The Team

Jean-Paul Viguier designed the new Jane and Arthur Stieren Center for Exhibitions with project architect Blin Trincal of Jean-Paul Viguier S.A. d’architecture. Directing the building project on behalf of the McNay are Robert Portnoff, AIA, and Antonio Dominguez of the Paratus Group of New York. The Paratus Group currently provides project management for the Solomon R. Guggenheim Museum’s restoration of its Frank Lloyd Wright landmark. Paratus served The Toledo Museum of Art, Ohio on The Glass Pavilion by SANAA as well as the Morgan Library & Museum, New York’s recent expansion by Renzo Piano.

San Antonio-based Ford Powell & Carson, Inc., a multi-disciplinary design firm with deep roots in south Texas, is executive architect for the Stieren Center. Ford Powell & Carson knows the McNay well, having expanded the museum in several increments between 1970 and 1982. Founder O’Neil Ford (1905-1982) dominated the architectural scene in San Antonio during the middle decades of the 20th century as an especially adept practitioner of regionally sensitive design.

The McNay announced the selection of Jean-Paul Viguier as design architect for the expansion in 2003. Also competing for the commission were Machado & Silvetti, Boston; The Polshek Partnership, New York; Carlos Jiménez, Houston; and Weiss Manfredi, New York.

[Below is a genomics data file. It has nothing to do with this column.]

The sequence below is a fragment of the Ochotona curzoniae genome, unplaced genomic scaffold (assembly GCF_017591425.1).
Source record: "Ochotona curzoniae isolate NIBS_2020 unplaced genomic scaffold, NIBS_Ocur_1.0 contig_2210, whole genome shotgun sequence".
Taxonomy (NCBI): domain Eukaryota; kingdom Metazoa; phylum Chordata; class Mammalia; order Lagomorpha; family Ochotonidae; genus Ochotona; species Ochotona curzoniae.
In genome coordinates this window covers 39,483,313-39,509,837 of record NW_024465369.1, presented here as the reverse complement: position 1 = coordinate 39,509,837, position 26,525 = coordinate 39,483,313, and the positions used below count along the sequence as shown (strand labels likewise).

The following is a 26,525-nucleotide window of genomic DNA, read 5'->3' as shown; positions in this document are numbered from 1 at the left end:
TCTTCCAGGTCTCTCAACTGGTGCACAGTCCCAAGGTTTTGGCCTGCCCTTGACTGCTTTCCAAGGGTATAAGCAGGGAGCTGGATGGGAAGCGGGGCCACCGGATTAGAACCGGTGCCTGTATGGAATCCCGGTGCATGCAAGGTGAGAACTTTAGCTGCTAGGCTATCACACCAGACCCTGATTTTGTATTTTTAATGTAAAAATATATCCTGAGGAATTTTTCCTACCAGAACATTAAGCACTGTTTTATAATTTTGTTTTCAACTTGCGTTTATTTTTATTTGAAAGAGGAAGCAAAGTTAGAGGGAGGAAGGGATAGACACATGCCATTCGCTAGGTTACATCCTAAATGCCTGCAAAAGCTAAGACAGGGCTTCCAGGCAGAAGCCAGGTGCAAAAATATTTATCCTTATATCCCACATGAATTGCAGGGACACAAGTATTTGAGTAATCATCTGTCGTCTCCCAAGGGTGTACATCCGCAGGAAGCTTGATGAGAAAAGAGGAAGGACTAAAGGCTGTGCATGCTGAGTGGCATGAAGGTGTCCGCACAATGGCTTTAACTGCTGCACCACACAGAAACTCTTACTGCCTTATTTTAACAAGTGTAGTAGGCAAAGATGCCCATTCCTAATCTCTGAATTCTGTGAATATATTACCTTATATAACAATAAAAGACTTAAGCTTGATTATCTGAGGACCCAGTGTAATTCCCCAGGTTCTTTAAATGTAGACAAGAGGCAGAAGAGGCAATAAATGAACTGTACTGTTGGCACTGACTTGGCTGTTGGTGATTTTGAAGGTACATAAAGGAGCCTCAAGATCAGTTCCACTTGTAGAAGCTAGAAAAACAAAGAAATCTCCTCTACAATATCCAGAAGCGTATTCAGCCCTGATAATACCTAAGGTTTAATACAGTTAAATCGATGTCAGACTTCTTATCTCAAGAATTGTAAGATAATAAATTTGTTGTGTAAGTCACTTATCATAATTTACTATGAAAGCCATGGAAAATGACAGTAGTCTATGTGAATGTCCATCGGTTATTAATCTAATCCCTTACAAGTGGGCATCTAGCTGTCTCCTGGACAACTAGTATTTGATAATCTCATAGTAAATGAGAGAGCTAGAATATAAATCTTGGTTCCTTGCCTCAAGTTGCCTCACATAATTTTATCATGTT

The First Museum of Modern Art in Texas

The McNay Art Museum was established as the first museum of modern art in Texas in 1950 upon the death of its founder, who left a collection of some 800 works of art. Included were paintings and drawings by French masters like Cézanne, Van Gogh, Seurat, Gauguin, and Matisse, and American masters like Hassam, Prendergast, and Demuth. Also included in the bequest were several dozen santos—both retablos (paintings) and bultos (sculptures)—acquired by Mrs. McNay in the 20s, when Catholic churches in New Mexico were replacing folk art masterpieces with store-bought church art from the East. Rio Grande blankets, Kiowa Five and Santa Fe Indian School drawings, as well as ceramics, jewelry, and furniture, were included in the founding bequest.

The collection of the McNay Art Museum has grown remarkably since that time. Today the permanent collection tells the story of European and American art from the 19th century to the present. Noted strengths are French Impressionist, Post-Impressionist, and School of Paris holdings. The American painting collection is particularly strong in modernism as embodied by artists of the Stieglitz group such as Dove, Marin, Hartley and O’Keeffe, and works by their contemporaries Hopper, Kuhn, and Sheeler. Over the course of the last decade, modern sculpture and contemporary art have been the primary focus of collecting efforts.

The McNay also houses a renowned collection of prints and drawings noted for complete suites and rare impressions. The museum’s Tobin Collection of Theatre Arts focuses on opera, ballet, and the American musical stage, and is among the leading collections of theatre arts in an American art museum.